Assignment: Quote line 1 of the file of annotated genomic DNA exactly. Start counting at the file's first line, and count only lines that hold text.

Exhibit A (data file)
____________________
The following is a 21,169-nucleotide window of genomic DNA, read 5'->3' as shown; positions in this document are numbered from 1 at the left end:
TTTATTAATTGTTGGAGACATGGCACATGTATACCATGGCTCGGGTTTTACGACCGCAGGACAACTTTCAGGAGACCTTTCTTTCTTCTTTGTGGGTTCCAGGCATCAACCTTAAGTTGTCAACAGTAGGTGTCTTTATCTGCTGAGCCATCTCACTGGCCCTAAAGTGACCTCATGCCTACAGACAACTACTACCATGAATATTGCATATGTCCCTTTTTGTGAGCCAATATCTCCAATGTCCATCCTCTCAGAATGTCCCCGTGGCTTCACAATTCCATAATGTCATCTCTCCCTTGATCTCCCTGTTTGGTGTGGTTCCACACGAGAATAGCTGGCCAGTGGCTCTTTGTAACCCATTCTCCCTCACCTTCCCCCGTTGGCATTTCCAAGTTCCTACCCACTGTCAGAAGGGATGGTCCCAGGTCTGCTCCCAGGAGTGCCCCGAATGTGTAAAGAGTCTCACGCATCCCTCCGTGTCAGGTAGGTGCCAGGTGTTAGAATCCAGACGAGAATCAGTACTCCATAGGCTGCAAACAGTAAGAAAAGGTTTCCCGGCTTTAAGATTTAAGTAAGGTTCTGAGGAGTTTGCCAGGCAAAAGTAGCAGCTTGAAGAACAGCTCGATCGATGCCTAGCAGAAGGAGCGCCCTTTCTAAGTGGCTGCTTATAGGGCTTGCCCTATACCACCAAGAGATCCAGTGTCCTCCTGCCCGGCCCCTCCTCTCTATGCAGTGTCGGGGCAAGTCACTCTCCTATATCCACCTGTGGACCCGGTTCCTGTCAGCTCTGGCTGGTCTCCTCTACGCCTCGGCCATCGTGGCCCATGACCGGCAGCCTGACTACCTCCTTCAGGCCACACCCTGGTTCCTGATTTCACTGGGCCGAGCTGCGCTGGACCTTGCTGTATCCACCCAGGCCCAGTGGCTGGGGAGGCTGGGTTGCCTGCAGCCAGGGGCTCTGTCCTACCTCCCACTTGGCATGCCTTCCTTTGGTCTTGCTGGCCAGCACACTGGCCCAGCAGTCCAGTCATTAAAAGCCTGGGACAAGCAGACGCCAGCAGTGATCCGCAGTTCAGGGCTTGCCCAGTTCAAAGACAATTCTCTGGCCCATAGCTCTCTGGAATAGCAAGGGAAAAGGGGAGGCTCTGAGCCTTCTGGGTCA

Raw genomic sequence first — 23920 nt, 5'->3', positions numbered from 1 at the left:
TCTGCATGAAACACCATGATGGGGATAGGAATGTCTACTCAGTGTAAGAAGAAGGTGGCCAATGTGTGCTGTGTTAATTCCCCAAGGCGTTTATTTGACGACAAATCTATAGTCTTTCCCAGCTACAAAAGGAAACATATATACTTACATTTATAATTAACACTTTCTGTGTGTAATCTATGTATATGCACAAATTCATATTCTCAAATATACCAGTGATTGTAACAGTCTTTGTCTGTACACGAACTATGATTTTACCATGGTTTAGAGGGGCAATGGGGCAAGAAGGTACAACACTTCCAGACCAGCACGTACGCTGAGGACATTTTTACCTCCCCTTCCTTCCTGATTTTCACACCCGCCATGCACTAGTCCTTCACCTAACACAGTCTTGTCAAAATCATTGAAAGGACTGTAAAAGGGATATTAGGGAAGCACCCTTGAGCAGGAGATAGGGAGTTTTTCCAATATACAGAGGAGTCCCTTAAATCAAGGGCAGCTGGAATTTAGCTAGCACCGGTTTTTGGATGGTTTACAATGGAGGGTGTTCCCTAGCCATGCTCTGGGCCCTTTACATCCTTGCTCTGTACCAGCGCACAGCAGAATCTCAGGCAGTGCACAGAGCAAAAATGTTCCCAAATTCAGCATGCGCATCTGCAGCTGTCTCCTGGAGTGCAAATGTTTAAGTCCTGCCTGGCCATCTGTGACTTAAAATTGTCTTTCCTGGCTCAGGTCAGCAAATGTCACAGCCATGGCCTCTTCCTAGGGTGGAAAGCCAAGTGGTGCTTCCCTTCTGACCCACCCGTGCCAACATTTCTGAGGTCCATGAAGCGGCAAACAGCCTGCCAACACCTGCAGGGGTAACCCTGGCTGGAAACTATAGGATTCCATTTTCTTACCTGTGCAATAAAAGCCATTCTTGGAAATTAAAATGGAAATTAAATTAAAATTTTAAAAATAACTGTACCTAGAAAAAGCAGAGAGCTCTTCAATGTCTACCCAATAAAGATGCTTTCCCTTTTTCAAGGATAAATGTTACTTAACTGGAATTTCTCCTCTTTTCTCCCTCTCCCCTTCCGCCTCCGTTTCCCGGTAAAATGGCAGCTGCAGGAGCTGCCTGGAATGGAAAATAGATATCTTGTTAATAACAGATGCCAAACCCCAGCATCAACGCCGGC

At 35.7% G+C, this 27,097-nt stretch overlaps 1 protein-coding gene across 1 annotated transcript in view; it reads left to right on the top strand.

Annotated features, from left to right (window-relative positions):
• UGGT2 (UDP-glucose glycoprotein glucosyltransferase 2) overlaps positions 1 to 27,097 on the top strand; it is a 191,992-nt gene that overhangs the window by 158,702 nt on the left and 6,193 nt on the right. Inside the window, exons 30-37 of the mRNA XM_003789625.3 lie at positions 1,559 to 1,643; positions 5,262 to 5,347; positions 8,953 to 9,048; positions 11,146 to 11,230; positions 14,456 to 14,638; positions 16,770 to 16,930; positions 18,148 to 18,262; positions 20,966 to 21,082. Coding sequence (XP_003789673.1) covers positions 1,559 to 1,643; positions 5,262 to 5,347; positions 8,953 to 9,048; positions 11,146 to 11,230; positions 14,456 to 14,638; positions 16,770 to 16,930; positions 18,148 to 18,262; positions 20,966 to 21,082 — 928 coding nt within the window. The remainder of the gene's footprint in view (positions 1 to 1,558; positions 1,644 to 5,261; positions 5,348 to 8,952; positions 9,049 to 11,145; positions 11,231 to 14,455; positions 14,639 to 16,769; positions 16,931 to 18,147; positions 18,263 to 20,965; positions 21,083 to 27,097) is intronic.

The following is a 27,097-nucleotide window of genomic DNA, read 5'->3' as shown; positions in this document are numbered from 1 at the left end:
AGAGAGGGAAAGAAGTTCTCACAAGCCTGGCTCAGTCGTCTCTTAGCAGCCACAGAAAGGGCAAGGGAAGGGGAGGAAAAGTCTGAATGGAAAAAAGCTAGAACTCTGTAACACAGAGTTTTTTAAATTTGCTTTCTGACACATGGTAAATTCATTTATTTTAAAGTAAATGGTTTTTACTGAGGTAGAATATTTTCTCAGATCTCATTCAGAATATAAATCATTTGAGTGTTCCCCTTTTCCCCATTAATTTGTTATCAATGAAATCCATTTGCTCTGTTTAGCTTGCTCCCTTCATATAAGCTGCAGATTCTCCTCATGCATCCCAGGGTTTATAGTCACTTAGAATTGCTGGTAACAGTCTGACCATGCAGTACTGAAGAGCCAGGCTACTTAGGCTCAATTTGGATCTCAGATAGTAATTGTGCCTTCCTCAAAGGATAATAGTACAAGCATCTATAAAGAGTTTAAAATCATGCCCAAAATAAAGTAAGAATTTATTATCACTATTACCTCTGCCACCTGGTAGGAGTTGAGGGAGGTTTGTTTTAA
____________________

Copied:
The following is a 21,169-nucleotide window of genomic DNA, read 5'->3' as shown; positions in this document are numbered from 1 at the left end: